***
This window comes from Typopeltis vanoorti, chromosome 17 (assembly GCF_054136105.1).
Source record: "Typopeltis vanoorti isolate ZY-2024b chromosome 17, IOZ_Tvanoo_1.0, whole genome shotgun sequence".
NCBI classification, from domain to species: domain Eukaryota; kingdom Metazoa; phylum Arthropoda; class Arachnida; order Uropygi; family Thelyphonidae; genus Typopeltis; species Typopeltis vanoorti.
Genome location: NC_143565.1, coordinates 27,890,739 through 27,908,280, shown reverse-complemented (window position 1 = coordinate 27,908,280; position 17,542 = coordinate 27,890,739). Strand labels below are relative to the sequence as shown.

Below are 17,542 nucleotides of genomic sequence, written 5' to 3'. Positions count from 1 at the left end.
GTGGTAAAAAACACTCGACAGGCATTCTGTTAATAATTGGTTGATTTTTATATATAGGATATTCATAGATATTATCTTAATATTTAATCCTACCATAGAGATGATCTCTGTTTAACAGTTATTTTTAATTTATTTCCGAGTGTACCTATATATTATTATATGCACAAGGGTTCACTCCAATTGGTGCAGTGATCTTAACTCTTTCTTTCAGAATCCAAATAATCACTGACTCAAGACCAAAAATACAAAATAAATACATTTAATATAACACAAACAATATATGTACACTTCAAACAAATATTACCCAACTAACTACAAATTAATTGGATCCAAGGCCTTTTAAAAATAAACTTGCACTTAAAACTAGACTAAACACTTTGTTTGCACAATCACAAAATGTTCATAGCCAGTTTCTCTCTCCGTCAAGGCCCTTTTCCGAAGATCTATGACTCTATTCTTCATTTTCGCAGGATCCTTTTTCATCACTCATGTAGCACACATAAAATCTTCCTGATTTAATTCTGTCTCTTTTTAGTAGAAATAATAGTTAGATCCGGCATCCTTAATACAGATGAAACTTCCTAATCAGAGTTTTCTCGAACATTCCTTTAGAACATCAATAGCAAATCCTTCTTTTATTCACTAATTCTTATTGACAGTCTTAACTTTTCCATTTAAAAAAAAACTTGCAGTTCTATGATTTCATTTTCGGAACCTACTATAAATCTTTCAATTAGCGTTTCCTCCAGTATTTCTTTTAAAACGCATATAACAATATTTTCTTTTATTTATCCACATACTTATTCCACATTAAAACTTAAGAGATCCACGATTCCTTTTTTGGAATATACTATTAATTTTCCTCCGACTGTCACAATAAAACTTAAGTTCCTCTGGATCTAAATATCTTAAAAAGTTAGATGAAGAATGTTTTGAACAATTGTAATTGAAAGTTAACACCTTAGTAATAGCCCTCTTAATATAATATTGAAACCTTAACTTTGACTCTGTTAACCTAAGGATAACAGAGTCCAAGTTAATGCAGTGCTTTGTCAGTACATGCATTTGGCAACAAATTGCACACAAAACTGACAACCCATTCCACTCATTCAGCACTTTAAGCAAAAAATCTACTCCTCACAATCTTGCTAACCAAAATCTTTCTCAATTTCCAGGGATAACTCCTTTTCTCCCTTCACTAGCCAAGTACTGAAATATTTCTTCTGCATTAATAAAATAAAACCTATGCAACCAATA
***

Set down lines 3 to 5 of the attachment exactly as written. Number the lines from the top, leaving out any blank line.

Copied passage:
NCBI classification, from domain to species: domain Eukaryota; kingdom Metazoa; phylum Arthropoda; class Arachnida; order Uropygi; family Thelyphonidae; genus Typopeltis; species Typopeltis vanoorti.
Genome location: NC_143565.1, coordinates 27,890,739 through 27,908,280, shown reverse-complemented (window position 1 = coordinate 27,908,280; position 17,542 = coordinate 27,890,739). Strand labels below are relative to the sequence as shown.

Below are 17,542 nucleotides of genomic sequence, written 5' to 3'. Positions count from 1 at the left end.